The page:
I write blogs because I can’t write a book. I can’t write a book because I can’t imagine having spent so much time on something only to have it be ignored. A fear of rejection? A disdain for time wasted? The avoidance of sensing inferiority? It’s all of those. Over the weekend, I had a conversation with my client about his perpetual tendency to argue; he agreed with the label ‘intellectual bully’. Interestingly, he’s often right; his reasoning is sound and the proceeding judgments are valid. Yet, he never wins over his interlocutors. I have a hunch that they, at least sometimes, refuse to concede, as they know how much he needs to win. What a way to live…
Most of us crave recognition. We rely on the world to judge our value. And my client needed others to validate his intellect. Authors want their books to be best-sellers; musicians and actors strive for various awards; and athletes search for gold. In a desperate cry, we beg the world to acknowledge our efforts and, more importantly, our greatness. And, it’s little more than a trap. What if, as with my client, the world refuses? What if they can’t or won’t see us? I struggle with this question when I consider writing long essays or even a book. It’s less about the patience involved than the potential rejection. Sometimes, and it pains me to admit this, I don’t even argue when I know I’m right because I’m afraid of being wrong.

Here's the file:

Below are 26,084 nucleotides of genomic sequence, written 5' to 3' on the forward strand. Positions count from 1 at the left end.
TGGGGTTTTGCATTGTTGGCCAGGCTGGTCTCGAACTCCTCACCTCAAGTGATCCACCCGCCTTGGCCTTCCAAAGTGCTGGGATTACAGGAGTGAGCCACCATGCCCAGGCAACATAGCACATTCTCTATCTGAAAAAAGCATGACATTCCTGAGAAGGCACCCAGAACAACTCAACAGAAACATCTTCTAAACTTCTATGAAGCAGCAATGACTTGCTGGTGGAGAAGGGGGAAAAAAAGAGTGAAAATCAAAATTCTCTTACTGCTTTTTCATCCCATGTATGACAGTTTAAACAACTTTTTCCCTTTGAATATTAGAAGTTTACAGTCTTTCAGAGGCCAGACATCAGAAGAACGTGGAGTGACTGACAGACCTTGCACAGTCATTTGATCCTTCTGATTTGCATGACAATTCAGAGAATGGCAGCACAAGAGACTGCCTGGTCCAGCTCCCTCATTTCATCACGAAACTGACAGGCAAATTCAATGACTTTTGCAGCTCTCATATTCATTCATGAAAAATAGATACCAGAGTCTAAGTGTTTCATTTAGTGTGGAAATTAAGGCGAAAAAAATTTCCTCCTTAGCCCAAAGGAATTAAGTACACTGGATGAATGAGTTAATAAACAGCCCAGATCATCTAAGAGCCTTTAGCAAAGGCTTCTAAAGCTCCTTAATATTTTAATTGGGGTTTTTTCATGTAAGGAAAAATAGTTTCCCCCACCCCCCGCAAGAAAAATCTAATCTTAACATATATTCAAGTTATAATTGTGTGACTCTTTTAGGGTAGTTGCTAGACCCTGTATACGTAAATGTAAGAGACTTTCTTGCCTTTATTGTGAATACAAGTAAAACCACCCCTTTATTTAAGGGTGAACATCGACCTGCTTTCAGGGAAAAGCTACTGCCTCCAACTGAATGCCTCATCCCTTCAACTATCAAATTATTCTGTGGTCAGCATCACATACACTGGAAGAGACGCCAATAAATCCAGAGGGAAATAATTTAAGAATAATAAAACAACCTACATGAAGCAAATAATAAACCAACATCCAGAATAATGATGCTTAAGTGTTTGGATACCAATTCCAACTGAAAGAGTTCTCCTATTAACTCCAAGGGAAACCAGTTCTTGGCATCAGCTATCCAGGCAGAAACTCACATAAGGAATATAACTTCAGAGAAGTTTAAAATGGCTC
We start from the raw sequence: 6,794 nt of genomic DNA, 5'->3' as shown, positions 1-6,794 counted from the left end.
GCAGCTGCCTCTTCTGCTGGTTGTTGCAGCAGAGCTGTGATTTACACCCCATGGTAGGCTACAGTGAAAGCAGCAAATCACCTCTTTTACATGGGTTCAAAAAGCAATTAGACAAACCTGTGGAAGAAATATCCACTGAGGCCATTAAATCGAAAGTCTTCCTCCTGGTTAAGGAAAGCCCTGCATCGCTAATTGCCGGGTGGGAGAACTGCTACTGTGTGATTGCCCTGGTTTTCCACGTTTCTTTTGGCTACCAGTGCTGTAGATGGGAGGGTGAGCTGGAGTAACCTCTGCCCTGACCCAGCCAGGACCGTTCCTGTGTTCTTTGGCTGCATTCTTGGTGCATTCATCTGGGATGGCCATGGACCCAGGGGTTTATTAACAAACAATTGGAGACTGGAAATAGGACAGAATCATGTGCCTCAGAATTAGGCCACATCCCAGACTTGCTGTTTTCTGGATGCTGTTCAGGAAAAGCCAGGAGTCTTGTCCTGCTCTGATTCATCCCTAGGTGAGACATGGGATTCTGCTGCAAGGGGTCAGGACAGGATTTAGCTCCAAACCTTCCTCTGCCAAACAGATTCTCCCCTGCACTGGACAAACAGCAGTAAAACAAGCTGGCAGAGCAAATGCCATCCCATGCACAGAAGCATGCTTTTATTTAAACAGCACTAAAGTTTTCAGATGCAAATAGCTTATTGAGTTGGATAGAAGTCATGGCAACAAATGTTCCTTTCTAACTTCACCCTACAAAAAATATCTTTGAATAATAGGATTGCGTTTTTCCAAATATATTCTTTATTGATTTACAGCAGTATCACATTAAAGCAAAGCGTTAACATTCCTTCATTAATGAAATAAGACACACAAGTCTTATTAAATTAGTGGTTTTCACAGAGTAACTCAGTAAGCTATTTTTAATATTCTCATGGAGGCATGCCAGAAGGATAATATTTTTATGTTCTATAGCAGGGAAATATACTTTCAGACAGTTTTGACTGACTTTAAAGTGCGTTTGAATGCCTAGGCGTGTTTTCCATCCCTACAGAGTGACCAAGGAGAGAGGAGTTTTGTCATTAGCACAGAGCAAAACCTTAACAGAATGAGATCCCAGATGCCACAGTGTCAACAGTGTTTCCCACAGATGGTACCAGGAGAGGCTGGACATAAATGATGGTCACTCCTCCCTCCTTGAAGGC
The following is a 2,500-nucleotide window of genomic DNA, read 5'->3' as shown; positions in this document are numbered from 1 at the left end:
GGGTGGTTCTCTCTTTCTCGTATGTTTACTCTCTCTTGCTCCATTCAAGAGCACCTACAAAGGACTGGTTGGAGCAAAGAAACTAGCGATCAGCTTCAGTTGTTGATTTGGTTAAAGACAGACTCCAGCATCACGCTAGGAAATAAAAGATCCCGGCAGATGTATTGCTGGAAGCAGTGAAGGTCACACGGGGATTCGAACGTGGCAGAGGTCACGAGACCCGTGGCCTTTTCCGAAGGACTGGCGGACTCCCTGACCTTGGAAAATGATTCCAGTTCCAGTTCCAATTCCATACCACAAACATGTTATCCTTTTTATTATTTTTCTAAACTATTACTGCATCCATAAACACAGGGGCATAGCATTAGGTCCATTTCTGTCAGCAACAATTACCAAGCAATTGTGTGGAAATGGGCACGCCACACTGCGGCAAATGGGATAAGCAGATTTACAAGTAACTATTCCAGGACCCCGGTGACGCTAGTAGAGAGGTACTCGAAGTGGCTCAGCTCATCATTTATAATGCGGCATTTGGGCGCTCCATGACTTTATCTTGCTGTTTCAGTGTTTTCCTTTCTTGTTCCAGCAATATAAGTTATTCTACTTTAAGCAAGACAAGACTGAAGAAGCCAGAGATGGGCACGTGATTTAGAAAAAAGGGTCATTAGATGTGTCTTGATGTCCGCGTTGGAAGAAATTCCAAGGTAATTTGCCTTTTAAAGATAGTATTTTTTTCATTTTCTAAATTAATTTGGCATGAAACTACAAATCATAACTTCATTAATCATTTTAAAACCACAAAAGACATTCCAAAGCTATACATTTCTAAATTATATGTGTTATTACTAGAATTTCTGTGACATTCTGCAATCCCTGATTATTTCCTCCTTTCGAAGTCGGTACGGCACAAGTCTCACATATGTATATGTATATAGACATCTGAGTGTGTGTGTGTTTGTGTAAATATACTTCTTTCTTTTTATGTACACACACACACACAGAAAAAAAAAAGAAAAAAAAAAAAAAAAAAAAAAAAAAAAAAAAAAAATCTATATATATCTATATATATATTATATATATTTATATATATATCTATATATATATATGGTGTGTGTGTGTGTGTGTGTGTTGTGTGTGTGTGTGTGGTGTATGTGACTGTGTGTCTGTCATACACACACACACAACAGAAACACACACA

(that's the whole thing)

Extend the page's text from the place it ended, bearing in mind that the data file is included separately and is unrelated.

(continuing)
Returning to my client, as I usually do, I told him a story. I recounted the ending of the film Ali. It ends with Muhammad Ali vs George Foreman, the ‘Rumble in the Jungle’ aka the boxing match of the century. Throughout the fight, Ali is backed into a corner as Foreman assaults him with a litany of blows. And then, before it ends, the film’s theme arises faintly in the background. The audience and Ali seem to know what’s likely coming as the tide is abruptly turned. Finally, Ali lands a devastating blow! And as the referee begins to count, Ali gives Foreman a look from above, indicating that he knows it’s over and he’s already won. I told my client that story because I wanted him to cultivate that same level of wisdom and confidence, to essentially know when he’s won.
The expression on Ali’s face symbolized an insight that didn’t need validation; at that moment, Ali just knew it. So, I asked my client if he believed he needed validation or if he could learn to agree to disagree, knowing what he knew. I told him that an argument is lost once the dialogue devolves into anger and/or fallacious reasoning (i.e. using logical fallacies), both indicating that the individual on the other side of the debate has already lost (people tend to get angry when they’ve run out of good points in order to end the argument and scare away the threat to their self-image). He asked how one could know that he’s won when the other isn’t willing to concede. And I said, “Think about Ali; do you think he needed the referee to count out Foreman?” He cultivated his own inner official. That’s authentic confidence!
Fundamentally, arguments diminish as we mature because many of us develop a similar internal referee; we can tell when we’re victorious. An individual who lacks confidence in his or her judgment and/or ability to think will instead search for a concession. The problem is that, most of the time, people aren’t willing to accept defeat. So, as best as you can, be like Ali. For me, my blogs are a step toward that. Maybe, one day I’ll write a book and won’t care so much about its critics. Maybe, I’ll simply know how much it’s worth.